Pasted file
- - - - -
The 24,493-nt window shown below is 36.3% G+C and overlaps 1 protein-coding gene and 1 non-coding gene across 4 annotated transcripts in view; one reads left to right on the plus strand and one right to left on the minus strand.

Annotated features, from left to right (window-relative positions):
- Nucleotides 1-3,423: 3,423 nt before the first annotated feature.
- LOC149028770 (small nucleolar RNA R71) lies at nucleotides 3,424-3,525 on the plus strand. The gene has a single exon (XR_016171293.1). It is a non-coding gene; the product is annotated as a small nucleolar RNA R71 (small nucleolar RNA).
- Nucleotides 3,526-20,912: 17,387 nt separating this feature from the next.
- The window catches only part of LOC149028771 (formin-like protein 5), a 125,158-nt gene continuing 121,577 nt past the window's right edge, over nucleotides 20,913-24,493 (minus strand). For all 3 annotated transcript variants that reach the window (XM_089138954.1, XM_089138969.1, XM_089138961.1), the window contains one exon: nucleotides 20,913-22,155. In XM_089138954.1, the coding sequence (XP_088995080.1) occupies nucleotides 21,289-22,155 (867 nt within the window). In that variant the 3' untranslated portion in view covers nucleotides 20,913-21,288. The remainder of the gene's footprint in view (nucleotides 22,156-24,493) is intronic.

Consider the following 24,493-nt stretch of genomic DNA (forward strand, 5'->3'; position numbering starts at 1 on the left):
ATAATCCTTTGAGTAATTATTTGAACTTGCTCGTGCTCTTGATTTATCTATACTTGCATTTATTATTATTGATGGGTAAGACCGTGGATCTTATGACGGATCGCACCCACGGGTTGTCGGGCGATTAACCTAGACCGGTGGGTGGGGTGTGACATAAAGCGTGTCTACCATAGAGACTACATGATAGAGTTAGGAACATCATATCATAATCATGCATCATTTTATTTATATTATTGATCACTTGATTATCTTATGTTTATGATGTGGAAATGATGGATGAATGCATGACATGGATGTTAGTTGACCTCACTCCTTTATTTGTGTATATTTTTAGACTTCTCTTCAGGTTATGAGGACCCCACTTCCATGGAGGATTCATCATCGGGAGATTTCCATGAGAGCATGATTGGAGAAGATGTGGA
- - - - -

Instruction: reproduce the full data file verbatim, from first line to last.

The 24,493-nt window shown below is 36.3% G+C and overlaps 1 protein-coding gene and 1 non-coding gene across 4 annotated transcripts in view; one reads left to right on the plus strand and one right to left on the minus strand.

Annotated features, from left to right (window-relative positions):
- Nucleotides 1-3,423: 3,423 nt before the first annotated feature.
- LOC149028770 (small nucleolar RNA R71) lies at nucleotides 3,424-3,525 on the plus strand. The gene has a single exon (XR_016171293.1). It is a non-coding gene; the product is annotated as a small nucleolar RNA R71 (small nucleolar RNA).
- Nucleotides 3,526-20,912: 17,387 nt separating this feature from the next.
- The window catches only part of LOC149028771 (formin-like protein 5), a 125,158-nt gene continuing 121,577 nt past the window's right edge, over nucleotides 20,913-24,493 (minus strand). For all 3 annotated transcript variants that reach the window (XM_089138954.1, XM_089138969.1, XM_089138961.1), the window contains one exon: nucleotides 20,913-22,155. In XM_089138954.1, the coding sequence (XP_088995080.1) occupies nucleotides 21,289-22,155 (867 nt within the window). In that variant the 3' untranslated portion in view covers nucleotides 20,913-21,288. The remainder of the gene's footprint in view (nucleotides 22,156-24,493) is intronic.

Consider the following 24,493-nt stretch of genomic DNA (forward strand, 5'->3'; position numbering starts at 1 on the left):
ATAATCCTTTGAGTAATTATTTGAACTTGCTCGTGCTCTTGATTTATCTATACTTGCATTTATTATTATTGATGGGTAAGACCGTGGATCTTATGACGGATCGCACCCACGGGTTGTCGGGCGATTAACCTAGACCGGTGGGTGGGGTGTGACATAAAGCGTGTCTACCATAGAGACTACATGATAGAGTTAGGAACATCATATCATAATCATGCATCATTTTATTTATATTATTGATCACTTGATTATCTTATGTTTATGATGTGGAAATGATGGATGAATGCATGACATGGATGTTAGTTGACCTCACTCCTTTATTTGTGTATATTTTTAGACTTCTCTTCAGGTTATGAGGACCCCACTTCCATGGAGGATTCATCATCGGGAGATTTCCATGAGAGCATGATTGGAGAAGATGTGGA